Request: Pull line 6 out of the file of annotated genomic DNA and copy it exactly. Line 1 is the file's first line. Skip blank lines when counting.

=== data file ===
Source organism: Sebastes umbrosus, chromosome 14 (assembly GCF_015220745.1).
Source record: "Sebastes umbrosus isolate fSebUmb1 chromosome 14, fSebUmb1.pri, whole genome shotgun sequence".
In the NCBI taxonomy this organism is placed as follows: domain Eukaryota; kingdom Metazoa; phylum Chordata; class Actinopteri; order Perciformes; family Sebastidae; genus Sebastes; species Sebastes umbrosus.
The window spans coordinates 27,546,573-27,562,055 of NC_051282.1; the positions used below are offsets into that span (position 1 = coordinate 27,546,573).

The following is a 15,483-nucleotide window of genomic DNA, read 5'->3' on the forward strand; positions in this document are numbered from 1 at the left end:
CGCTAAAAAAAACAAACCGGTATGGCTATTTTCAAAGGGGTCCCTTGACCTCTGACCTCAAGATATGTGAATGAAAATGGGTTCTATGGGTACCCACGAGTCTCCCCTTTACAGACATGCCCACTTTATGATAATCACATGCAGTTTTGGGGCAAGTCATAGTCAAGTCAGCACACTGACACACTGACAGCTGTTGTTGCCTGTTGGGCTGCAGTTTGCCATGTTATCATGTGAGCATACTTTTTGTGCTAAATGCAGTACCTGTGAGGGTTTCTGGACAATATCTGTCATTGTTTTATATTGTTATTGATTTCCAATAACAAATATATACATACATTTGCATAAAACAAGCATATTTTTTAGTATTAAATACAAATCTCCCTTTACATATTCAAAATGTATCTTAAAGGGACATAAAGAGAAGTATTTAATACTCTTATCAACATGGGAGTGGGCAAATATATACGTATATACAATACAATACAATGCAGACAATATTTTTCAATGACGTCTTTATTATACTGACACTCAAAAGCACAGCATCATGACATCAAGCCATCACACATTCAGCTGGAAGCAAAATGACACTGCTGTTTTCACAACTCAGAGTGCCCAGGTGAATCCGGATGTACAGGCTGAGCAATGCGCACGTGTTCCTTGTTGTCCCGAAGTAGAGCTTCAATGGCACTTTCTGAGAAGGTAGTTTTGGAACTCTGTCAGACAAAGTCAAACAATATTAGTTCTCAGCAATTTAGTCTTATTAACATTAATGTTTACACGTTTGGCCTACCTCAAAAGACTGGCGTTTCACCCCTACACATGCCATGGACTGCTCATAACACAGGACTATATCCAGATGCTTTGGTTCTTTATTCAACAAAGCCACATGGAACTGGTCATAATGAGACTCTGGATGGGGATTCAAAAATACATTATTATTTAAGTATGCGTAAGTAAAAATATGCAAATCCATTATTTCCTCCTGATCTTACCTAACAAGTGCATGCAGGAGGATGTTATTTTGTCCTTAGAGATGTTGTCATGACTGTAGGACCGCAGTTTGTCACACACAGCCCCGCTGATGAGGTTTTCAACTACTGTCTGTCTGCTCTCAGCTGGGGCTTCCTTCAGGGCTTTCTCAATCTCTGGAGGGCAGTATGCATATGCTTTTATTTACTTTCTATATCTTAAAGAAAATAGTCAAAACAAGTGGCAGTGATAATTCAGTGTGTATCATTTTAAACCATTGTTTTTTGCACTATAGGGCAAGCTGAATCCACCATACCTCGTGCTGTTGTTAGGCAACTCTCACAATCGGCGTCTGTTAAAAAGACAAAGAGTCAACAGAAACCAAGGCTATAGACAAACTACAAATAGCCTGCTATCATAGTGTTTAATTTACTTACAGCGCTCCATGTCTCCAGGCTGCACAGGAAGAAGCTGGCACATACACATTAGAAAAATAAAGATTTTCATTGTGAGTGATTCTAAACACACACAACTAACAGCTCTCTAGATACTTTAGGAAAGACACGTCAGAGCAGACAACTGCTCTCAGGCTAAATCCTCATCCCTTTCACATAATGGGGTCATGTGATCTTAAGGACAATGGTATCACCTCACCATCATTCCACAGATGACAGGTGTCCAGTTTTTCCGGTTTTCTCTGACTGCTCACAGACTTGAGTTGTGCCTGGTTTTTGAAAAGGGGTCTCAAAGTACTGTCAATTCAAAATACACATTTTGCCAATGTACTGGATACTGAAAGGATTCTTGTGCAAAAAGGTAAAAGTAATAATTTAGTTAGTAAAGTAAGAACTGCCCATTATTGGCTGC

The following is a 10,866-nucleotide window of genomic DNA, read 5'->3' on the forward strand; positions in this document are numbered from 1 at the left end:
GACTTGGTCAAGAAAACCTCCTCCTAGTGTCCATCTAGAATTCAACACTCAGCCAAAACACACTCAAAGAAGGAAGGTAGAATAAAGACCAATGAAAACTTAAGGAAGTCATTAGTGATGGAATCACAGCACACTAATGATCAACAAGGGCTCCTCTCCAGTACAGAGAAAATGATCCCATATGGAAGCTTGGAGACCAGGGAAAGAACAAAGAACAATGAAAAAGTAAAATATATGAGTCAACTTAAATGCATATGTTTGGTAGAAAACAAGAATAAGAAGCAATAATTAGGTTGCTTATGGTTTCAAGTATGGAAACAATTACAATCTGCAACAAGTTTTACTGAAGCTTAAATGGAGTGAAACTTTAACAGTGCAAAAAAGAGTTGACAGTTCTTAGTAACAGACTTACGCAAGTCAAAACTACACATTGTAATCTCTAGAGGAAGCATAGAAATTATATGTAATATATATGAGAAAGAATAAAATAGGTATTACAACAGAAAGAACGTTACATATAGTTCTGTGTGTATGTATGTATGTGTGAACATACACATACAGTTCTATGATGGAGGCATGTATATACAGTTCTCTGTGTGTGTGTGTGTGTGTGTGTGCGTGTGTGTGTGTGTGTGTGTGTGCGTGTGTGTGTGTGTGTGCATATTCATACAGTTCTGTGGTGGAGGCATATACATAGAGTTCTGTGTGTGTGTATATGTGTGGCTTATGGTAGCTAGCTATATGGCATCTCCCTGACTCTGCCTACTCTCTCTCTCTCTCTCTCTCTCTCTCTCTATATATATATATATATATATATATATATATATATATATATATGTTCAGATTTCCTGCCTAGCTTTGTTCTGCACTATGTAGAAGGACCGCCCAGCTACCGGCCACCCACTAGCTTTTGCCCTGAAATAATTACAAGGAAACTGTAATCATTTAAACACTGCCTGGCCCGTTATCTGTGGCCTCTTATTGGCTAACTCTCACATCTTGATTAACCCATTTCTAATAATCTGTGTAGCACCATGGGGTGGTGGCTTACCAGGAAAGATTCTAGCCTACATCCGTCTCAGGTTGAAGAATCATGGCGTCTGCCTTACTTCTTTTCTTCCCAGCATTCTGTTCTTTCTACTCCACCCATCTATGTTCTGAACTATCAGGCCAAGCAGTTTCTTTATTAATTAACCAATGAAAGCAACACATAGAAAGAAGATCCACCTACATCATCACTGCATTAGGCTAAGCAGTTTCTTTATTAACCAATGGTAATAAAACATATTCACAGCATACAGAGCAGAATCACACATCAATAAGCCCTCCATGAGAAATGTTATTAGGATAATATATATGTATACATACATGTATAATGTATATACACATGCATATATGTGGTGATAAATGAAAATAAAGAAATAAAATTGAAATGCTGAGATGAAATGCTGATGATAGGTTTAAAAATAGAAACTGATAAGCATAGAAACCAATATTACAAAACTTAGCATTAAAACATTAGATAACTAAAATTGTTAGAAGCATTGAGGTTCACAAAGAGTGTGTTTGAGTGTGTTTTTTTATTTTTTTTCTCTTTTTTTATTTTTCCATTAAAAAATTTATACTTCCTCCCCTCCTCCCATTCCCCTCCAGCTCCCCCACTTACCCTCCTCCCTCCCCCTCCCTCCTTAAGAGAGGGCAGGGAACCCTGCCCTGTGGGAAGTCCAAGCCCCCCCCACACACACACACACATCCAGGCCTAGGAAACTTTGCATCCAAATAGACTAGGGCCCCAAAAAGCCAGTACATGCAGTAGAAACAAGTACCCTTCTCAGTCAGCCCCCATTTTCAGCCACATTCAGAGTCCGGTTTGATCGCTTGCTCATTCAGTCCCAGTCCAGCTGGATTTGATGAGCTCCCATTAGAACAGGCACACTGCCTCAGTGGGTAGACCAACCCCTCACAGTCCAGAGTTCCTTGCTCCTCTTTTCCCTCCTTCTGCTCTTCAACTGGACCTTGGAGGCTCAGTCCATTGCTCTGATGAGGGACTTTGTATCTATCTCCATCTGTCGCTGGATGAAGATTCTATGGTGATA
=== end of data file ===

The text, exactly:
CGCTAAAAAAAACAAACCGGTATGGCTATTTTCAAAGGGGTCCCTTGACCTCTGACCTCAAGATATGTGAATGAAAATGGGTTCTATGGGTACCCACGAGTCTCCCCTTTACAGACATGCCCACTTTATGATAATCACATGCAGTTTTGGGGCAAGTCATAGTCAAGTCAGCACACTGACACACTGACAGCTGTTGTTGCCTGTTGGGCTGCAGTTTGCCATGTTATCATGTGAGCATACTTTTTGTGCTAAATGCAGTACCTGTGAGGGTTTCTGGACAATATCTGTCATTGTTTTATATTGTTATTGATTTCCAATAACAAATATATACATACATTTGCATAAAACAAGCATATTTTTTAGTATTAAATACAAATCTCCCTTTACATATTCAAAATGTATCTTAAAGGGACATAAAGAGAAGTATTTAATACTCTTATCAACATGGGAGTGGGCAAATATATACGTATATACAATACAATACAATGCAGACAATATTTTTCAATGACGTCTTTATTATACTGACACTCAAAAGCACAGCATCATGACATCAAGCCATCACACATTCAGCTGGAAGCAAAATGACACTGCTGTTTTCACAACTCAGAGTGCCCAGGTGAATCCGGATGTACAGGCTGAGCAATGCGCACGTGTTCCTTGTTGTCCCGAAGTAGAGCTTCAATGGCACTTTCTGAGAAGGTAGTTTTGGAACTCTGTCAGACAAAGTCAAACAATATTAGTTCTCAGCAATTTAGTCTTATTAACATTAATGTTTACACGTTTGGCCTACCTCAAAAGACTGGCGTTTCACCCCTACACATGCCATGGACTGCTCATAACACAGGACTATATCCAGATGCTTTGGTTCTTTATTCAACAAAGCCACATGGAACTGGTCATAATGAGACTCTGGATGGGGATTCAAAAATACATTATTATTTAAGTATGCGTAAGTAAAAATATGCAAATCCATTATTTCCTCCTGATCTTACCTAACAAGTGCATGCAGGAGGATGTTATTTTGTCCTTAGAGATGTTGTCATGACTGTAGGACCGCAGTTTGTCACACACAGCCCCGCTGATGAGGTTTTCAACTACTGTCTGTCTGCTCTCAGCTGGGGCTTCCTTCAGGGCTTTCTCAATCTCTGGAGGGCAGTATGCATATGCTTTTATTTACTTTCTATATCTTAAAGAAAATAGTCAAAACAAGTGGCAGTGATAATTCAGTGTGTATCATTTTAAACCATTGTTTTTTGCACTATAGGGCAAGCTGAATCCACCATACCTCGTGCTGTTGTTAGGCAACTCTCACAATCGGCGTCTGTTAAAAAGACAAAGAGTCAACAGAAACCAAGGCTATAGACAAACTACAAATAGCCTGCTATCATAGTGTTTAATTTACTTACAGCGCTCCATGTCTCCAGGCTGCACAGGAAGAAGCTGGCACATACACATTAGAAAAATAAAGATTTTCATTGTGAGTGATTCTAAACACACACAACTAACAGCTCTCTAGATACTTTAGGAAAGACACGTCAGAGCAGACAACTGCTCTCAGGCTAAATCCTCATCCCTTTCACATAATGGGGTCATGTGATCTTAAGGACAATGGTATCACCTCACCATCATTCCACAGATGACAGGTGTCCAGTTTTTCCGGTTTTCTCTGACTGCTCACAGACTTGAGTTGTGCCTGGTTTTTGAAAAGGGGTCTCAAAGTACTGTCAATTCAAAATACACATTTTGCCAATGTACTGGATACTGAAAGGATTCTTGTGCAAAAAGGTAAAAGTAATAATTTAGTTAGTAAAGTAAGAACTGCCCATTATTGGCTGC